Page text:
RESEARCH & INNOVATION

Client Needs Should Spur Better Product Design and Services, by STANLEY GICHOBI

Posted in Research & Innovation

I was recently running late for a meeting, and did not have enough time for breakfast. I opted for a take away hot drink from a coffee shop in the CBD.

I went to a decent looking restaurant and bought a cup of coffee that was served in a paper cup. The beverage came very hot and when I held it, I burned my hands.

As I walked, I kept on moving the cup from one hand to another. Further, the lid could not cover the cup well. The coffee spilled on my hands and white canvas shoes. It was a horrible experience and I will never order takeaway food or beverages from that restaurant again.

I will also make sure I am always early enough to enjoy my breakfast at home.

The restaurant needed to utilise design thinking to determine their client's experience. Design thinking is one of the best processes that lead to innovation and creativity. It attempts to solve complex problems, resulting in better processes, products and services.

In my article last week in the Business Daily, "Focus on clients key to making quality products", I mentioned the three stages of the design thinking process that would ensure creation of better products or services accompanied with superior user experiences: empathy, experimentation, and launch.

This week let us dig deeper and uncover how the first stage— empathy—provides crucial clues on creating better products.

Empathy entails the ability to experience and relate to emotions, thoughts, and experience of others. It involves putting oneself in the other person's or people's shoes and viewing their world from their lenses. A powerful tool, empathy is used to draw real-world experiences to inform the solutions that are appropriate.

It was clear that the coffee shop did not see the world from my point of view. Their offering did not consider that their product was hot and that it could burn my hands.

In short, they lacked empathy.

Empathy leads to innovation

Extraordinary things can happen to an organisation when empathy for clients plays a key role in product design. If companies allow deep emotional understanding of people's needs, creative capacity for innovation is unlocked.

Empathic product design is a process that involves observation, data collection, and analysis, then iterative prototyping with the objective of creating a superior positive customer experience.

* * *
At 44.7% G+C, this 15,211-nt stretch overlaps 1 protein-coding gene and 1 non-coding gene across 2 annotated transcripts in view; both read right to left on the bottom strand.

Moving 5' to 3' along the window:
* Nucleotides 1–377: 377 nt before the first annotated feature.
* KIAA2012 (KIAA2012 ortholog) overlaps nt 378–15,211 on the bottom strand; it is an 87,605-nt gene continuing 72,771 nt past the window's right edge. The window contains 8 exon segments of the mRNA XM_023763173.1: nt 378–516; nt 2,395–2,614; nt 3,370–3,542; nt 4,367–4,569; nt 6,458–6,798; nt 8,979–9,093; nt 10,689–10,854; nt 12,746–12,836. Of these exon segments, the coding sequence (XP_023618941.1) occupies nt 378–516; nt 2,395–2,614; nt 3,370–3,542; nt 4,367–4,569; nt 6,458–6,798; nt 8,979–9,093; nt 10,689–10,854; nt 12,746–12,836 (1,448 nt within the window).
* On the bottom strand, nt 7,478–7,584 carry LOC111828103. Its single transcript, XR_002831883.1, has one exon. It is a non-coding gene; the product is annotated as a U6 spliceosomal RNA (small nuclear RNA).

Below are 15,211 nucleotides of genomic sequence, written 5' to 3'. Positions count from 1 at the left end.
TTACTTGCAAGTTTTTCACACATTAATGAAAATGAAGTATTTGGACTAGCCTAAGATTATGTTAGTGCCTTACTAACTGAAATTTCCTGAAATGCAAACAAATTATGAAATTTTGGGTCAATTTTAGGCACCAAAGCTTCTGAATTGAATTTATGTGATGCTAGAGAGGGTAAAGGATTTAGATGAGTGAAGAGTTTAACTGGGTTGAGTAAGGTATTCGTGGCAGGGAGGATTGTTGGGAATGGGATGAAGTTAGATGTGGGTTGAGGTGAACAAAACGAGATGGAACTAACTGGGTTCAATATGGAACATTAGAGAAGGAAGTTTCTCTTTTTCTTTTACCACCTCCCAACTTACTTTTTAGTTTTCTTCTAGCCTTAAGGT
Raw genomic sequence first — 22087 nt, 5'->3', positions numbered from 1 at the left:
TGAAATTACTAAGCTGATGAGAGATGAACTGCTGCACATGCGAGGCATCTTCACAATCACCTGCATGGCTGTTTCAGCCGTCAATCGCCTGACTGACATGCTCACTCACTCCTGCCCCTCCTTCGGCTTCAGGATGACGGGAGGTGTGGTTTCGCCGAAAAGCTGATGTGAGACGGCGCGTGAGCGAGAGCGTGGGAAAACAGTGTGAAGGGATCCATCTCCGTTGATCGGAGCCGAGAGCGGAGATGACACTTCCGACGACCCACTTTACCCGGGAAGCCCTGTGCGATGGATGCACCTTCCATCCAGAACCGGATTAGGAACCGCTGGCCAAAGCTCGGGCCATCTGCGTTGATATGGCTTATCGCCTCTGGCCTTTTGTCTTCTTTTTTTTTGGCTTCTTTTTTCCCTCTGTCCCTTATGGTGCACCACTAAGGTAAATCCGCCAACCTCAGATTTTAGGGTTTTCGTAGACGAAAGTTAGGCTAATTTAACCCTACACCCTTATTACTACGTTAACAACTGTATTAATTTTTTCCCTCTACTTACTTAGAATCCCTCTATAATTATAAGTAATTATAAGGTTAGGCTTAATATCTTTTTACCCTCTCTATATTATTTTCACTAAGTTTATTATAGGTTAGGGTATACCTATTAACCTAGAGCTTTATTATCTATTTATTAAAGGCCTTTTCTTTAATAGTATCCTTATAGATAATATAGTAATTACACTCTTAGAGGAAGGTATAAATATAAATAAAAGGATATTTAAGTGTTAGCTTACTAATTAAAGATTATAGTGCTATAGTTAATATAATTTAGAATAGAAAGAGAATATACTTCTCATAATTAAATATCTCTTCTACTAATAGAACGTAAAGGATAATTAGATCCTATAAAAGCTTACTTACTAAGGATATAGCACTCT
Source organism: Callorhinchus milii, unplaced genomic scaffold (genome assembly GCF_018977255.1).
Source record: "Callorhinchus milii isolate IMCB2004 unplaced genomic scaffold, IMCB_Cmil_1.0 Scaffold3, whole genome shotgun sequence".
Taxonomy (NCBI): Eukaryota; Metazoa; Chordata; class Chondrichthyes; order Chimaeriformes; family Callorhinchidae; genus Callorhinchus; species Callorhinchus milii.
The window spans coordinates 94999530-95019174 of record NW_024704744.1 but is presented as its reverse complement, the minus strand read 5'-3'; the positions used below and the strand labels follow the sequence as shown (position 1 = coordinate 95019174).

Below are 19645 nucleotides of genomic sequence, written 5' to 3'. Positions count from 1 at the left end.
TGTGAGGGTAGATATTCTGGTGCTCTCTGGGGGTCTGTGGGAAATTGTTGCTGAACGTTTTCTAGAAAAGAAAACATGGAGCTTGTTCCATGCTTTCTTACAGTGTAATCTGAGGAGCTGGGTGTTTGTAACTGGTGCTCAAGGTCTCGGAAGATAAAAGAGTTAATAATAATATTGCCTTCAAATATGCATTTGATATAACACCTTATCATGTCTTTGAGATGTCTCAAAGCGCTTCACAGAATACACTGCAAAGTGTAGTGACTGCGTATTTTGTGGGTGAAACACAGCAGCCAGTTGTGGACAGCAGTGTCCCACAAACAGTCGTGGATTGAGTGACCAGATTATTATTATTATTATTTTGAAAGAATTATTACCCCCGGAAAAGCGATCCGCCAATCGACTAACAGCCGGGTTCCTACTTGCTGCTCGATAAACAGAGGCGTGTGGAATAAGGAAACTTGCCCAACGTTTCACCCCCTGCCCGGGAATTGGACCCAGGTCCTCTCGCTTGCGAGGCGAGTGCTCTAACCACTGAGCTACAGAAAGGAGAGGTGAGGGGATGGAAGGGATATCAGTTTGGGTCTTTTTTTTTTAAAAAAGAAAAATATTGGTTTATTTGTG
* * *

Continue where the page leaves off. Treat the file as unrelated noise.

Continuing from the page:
Essentially it moves you from offering basic value to offering value that delight clients. The restaurant was not empathic. They did not observe prior client interactions with take away coffee in a paper cup to notice the bad experiences.

Ethnography and journey mapping

The empathy stage utilises two powerful tools that can assist in deep client empathy: ethnography and journey mapping.

Ethnography is direct observation, recording and analysis of targeted participants in their natural environment as they interact with the product you are offering. Participants are identified then observed using videos and pictures.

Again from my story above, if that particular restaurant observed how people interacted with the take away coffee in a paper cup, they would notice people burning their hands, switching hands, spilling coffee through the ill-fitting lid, grumpy scowls on client faces, dumping half drunk coffee into garbage bins, and lack of repeat excited customers.

This would challenge them to find a more innovative way of offering the same product in a manner that enlivens clients. Then, take ethnography observations and code them into categories of what was witnessed. Unfortunately, most businesses just field an attitude "well customers are buying, so what is the big deal".

Next, journey mapping is a tool used to help product developers see what their customers truly desire. It maps out the real moments of truth and the ways in which customers go about achieving their needs.

The journey mapping tool helps in providing the intelligence in understanding clients underlying need, their pain points, and pain relievers. It is crucial to invest time in understanding the path a customer takes and the people and objects they interact with along the way.

This month I gave a lecture at USIU about design thinking. One of the student groups desired to launch a security firm. I applauded them for identifying a pain point on the minds of many Kenyans. However, when deriving solutions, they merely thought about standard ideas already flush in the market.

So together we mapped out an imaginary target client's home. We filled it with as many realistic details as possible, such as the average distance between the gate and the house, presence of dogs, plants, lights and cars.

I then took them through the development of a prospective daily diary of a target customer. What time do they wake up, leave the home, drive to work, stop along the way, come back home, etc. We then rated at which times the client might feel the most unsafe.

Empathetically, by far the highest rated time the students felt that the customer would be unsafe involved arriving outside the home's gate on the way back from work.

Students exploded with new ideas on how to address the previously unrealised customer pain point. Journey mapping unlocked creative empathetic solutions. When you try the tool in your own business, it will paint a clear customer experience in your mind as you develop products and services.

Empathy deepens understanding of the target client and provides deep insight into users' emotions, aspirations, and fears. Organisations can benefit immensely from critical clues on creating products with superior experiences.



Stanley is a User Experience (UX) Researcher & can be found on Twitter as @GichobiM.